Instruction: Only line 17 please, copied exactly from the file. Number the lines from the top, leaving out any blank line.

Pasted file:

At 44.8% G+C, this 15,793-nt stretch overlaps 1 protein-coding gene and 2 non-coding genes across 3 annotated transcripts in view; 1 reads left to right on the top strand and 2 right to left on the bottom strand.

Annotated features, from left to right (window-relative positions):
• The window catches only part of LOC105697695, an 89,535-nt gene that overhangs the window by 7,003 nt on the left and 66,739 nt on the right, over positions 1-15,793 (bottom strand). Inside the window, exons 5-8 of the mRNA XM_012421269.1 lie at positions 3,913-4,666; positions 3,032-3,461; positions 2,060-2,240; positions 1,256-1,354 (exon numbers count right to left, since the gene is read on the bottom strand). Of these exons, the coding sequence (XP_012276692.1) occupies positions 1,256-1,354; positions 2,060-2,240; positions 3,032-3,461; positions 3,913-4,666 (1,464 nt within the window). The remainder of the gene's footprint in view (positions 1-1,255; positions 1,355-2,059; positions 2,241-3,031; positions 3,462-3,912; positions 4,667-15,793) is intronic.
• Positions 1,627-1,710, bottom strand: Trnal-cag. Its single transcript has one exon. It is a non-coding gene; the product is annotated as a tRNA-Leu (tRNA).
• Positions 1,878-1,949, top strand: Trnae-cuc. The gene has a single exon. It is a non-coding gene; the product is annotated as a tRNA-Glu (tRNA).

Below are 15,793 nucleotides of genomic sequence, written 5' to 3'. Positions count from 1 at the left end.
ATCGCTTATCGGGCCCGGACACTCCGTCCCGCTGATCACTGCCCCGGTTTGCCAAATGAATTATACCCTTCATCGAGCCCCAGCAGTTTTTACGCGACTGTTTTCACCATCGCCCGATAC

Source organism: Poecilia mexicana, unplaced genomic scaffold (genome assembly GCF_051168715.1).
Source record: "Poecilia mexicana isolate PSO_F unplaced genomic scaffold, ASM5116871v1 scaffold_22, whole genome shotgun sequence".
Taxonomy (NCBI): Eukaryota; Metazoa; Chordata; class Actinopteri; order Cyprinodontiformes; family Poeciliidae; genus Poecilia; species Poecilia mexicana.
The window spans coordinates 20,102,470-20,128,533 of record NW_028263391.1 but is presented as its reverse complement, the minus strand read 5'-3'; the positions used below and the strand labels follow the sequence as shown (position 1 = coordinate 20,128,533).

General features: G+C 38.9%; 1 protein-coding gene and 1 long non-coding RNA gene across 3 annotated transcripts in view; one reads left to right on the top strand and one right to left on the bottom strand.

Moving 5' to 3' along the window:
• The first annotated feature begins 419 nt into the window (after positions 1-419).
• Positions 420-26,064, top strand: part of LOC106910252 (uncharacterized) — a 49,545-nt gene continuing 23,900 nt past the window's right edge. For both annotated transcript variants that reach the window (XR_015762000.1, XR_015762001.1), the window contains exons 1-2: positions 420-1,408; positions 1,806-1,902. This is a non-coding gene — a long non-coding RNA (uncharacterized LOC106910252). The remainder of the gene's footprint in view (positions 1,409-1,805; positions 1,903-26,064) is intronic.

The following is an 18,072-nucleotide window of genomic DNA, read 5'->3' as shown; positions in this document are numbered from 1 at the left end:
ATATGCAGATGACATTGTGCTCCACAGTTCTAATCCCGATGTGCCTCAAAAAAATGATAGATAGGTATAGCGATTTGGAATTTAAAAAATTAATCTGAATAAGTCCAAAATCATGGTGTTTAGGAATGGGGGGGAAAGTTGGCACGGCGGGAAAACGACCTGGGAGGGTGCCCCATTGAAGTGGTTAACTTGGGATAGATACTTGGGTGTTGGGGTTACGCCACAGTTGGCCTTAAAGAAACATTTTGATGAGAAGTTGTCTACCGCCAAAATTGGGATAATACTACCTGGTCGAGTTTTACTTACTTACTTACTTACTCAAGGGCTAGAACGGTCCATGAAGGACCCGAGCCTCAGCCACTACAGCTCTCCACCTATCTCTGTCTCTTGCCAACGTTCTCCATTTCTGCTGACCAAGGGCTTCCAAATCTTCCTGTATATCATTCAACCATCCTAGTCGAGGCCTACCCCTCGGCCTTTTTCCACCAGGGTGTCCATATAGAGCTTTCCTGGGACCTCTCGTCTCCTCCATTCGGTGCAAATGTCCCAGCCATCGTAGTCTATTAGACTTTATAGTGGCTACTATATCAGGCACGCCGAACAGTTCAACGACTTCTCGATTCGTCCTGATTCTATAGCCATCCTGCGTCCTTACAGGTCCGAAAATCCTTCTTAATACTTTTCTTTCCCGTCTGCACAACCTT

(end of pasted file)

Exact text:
ATATGCAGATGACATTGTGCTCCACAGTTCTAATCCCGATGTGCCTCAAAAAAATGATAGATAGGTATAGCGATTTGGAATTTAAAAAATTAATCTGAATAAGTCCAAAATCATGGTGTTTAGGAATGGGGGGGAAAGTTGGCACGGCGGGAAAACGACCTGGGAGGGTGCCCCATTGAAGTGGTTAACTTGGGATAGATACTTGGGTGTTGGGGTTACGCCACAGTTGGCCTTAAAGAAACATTTTGATGAGAAGTTGTCTACCGCCAAAATTGGGATAATACTACCTGGTCGAGTTTTACTTACTTACTTACTTACTCAAGGGCTAGAACGGTCCATGAAGGACCCGAGCCTCAGCCACTACAGCTCTCCACCTATCTCTGTCTCTTGCCAACGTTCTCCATTTCTGCTGACCAAGGGCTTCCAAATCTTCCTGTATATCATTCAACCATCCTAGTCGAGGCCTACCCCTCGGCCTTTTTCCACCAGGGTGTCCATATAGAGCTTTCCTGGGACCTCTCGTCTCCTCCATTCGGTGCAAATGTCCCAGCCATCGTAGTCTATTAGACTTTATAGTGGCTACTATATCAGGCACGCCGAACAGTTCAACGACTTCTCGATTCGTCCTGATTCTATAGCCATCCTGCGTCCTTACAGGTCCGAAAATCCTTCTTAATACTTTTCTTTCCCGTCTGCACAACCTT